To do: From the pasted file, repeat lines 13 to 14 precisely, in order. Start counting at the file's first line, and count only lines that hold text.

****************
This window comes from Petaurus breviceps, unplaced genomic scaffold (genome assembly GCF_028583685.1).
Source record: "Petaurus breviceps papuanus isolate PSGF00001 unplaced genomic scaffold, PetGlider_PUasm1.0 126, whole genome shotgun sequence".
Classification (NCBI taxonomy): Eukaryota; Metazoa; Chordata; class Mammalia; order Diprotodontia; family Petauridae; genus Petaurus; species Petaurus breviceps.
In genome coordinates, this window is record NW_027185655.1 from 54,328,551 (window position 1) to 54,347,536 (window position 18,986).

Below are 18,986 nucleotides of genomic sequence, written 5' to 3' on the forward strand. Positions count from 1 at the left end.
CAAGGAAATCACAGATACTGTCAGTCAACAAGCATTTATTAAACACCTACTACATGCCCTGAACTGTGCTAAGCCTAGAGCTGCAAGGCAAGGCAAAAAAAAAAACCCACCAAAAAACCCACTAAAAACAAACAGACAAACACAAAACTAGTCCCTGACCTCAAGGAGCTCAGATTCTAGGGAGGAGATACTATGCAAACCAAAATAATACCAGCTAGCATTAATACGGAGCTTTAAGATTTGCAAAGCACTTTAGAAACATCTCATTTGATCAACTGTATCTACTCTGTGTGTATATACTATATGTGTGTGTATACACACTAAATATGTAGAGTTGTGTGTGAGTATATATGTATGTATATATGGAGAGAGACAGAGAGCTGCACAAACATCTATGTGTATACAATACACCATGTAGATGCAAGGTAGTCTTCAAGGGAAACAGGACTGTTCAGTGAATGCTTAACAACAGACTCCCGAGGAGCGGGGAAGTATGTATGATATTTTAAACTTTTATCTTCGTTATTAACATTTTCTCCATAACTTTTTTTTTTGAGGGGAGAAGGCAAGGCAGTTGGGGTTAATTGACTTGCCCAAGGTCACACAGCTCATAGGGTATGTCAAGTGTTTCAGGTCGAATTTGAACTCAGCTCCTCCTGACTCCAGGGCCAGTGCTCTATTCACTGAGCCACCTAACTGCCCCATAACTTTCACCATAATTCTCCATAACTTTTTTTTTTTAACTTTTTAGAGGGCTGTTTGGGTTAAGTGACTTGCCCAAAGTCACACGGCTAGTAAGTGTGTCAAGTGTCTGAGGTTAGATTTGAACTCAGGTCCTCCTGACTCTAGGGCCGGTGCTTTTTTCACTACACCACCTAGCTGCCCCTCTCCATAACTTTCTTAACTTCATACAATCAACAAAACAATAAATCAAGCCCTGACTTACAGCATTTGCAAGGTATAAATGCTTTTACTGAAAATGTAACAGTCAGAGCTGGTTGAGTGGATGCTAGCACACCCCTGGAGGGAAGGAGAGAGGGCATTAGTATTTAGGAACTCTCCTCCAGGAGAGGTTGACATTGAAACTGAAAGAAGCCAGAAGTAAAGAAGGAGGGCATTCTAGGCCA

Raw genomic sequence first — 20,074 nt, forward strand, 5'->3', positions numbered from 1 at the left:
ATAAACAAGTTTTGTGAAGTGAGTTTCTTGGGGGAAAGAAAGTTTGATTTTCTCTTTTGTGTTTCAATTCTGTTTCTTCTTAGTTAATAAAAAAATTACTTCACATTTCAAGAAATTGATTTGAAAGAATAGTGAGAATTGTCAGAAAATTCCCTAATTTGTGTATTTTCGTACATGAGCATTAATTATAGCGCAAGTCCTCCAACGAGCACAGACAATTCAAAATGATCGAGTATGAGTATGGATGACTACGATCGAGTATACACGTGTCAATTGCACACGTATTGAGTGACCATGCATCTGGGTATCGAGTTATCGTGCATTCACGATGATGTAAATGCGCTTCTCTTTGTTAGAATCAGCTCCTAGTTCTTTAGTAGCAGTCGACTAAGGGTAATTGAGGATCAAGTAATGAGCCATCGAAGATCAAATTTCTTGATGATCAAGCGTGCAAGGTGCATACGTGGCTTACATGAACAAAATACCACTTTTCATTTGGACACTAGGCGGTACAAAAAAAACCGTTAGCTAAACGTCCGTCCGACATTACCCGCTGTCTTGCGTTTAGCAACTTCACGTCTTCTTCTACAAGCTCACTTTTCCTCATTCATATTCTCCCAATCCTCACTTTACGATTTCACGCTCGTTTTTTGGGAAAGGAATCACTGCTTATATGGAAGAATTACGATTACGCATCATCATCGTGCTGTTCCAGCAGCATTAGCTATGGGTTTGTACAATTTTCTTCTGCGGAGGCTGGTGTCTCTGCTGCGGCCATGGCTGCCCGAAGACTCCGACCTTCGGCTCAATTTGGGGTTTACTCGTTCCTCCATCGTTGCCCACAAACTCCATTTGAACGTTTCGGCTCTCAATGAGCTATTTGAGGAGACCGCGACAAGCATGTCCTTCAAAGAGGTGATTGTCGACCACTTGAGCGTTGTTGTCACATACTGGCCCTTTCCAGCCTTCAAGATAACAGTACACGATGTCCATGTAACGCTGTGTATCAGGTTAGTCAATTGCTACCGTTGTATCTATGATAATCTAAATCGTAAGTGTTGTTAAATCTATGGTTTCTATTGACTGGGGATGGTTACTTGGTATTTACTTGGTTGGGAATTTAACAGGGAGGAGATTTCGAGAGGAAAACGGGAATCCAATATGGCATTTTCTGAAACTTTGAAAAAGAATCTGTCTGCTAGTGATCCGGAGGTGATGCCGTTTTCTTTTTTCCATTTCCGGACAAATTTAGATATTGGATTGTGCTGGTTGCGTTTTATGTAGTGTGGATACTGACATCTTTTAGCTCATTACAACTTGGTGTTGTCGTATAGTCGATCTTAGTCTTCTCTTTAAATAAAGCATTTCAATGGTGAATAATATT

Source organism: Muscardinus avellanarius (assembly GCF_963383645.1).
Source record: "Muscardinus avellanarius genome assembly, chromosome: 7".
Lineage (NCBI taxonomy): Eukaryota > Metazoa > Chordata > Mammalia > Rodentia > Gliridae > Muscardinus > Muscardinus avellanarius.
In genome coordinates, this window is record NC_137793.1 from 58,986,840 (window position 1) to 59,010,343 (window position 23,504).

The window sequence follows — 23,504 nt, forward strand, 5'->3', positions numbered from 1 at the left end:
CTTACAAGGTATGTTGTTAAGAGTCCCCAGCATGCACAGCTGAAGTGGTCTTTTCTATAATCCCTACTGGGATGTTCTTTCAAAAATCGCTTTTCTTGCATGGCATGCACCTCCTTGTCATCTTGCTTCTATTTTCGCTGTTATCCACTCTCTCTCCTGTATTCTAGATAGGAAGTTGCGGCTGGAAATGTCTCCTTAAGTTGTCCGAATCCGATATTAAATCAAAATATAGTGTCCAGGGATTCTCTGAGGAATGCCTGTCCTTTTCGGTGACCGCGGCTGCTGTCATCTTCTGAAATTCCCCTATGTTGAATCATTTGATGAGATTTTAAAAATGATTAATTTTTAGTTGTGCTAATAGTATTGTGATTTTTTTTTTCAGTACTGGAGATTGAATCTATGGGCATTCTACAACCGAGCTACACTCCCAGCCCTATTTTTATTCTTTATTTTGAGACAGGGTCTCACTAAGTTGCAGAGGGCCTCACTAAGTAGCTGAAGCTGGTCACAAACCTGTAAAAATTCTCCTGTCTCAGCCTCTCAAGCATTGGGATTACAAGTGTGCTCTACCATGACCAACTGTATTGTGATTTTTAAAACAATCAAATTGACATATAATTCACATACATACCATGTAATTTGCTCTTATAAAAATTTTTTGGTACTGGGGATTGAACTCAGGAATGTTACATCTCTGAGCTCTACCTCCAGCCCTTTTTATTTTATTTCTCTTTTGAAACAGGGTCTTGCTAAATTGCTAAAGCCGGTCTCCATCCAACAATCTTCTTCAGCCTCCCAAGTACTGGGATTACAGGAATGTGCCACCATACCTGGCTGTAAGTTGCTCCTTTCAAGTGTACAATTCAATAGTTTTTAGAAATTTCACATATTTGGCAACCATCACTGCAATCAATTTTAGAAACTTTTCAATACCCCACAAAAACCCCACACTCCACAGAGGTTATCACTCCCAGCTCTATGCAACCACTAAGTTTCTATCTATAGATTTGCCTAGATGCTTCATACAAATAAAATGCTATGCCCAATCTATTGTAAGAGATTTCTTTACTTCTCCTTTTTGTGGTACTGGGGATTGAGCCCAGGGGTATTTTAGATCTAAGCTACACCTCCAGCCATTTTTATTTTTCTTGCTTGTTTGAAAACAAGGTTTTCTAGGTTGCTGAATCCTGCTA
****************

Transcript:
The window sequence follows — 23,504 nt, forward strand, 5'->3', positions numbered from 1 at the left end:
CTTACAAGGTATGTTGTTAAGAGTCCCCAGCATGCACAGCTGAAGTGGTCTTTTCTATAATCCCTACTGGGATGTTCTTTCAAAAATCGCTTTTCTTGCATGGCATGCACCTCCTTGTCATCTTGCTTCTATTTTCGCTGTTATCCACTCTCTCTCCTGTATTCTAGATAGGAAGTTGCGGCTGGAAATGTCTCCTTAAGTTGTCCGAATCCGATATTAAATCAAAATATAGTGTCCAGGGATTCTCTGAGGAATGCCTGTCCTTTTCGGTGACCGCGGCTGCTGTCATCTTCTGAAATTCCCCTATGTTGAATCATTTGATGAGATTTTAAAAATGATTAATTTTTAGTTGTGCTAATAGTATTGTGATTTTTTTTTTCAGTACTGGAGATTGAATCTATGGGCATTCTACAACCGAGCTACACTCCCAGCCCTATTTTTATTCTTTATTTTGAGACAGGGTCTCACTAAGTTGCAGAGGGCCTCACTAAGTAGCTGAAGCTGGTCACAAACCTGTAAAAATTCTCCTGTCTCAGCCTCTCAAGCATTGGGATTACAAGTGTGCTCTACCATGACCAACTGTATTGTGATTTTTAAAACAATCAAATTGACATATAATTCACATACATACCATGTAATTTGCTCTTATAAAAATTTTTTGGTACTGGGGATTGAACTCAGGAATGTTACATCTCTGAGCTCTACCTCCAGCCCTTTTTATTTTATTTCTCTTTTGAAACAGGGTCTTGCTAAATTGCTAAAGCCGGTCTCCATCCAACAATCTTCTTCAGCCTCCCAAGTACTGGGATTACAGGAATGTGCCACCATACCTGGCTGTAAGTTGCTCCTTTCAAGTGTACAATTCAATAGTTTTTAGAAATTTCACATATTTGGCAACCATCACTGCAATCAATTTTAGAAACTTTTCAATACCCCACAAAAACCCCACACTCCACAGAGGTTATCACTCCCAGCTCTATGCAACCACTAAGTTTCTATCTATAGATTTGCCTAGATGCTTCATACAAATAAAATGCTATGCCCAATCTATTGTAAGAGATTTCTTTACTTCTCCTTTTTGTGGTACTGGGGATTGAGCCCAGGGGTATTTTAGATCTAAGCTACACCTCCAGCCATTTTTATTTTTCTTGCTTGTTTGAAAACAAGGTTTTCTAGGTTGCTGAATCCTGCTA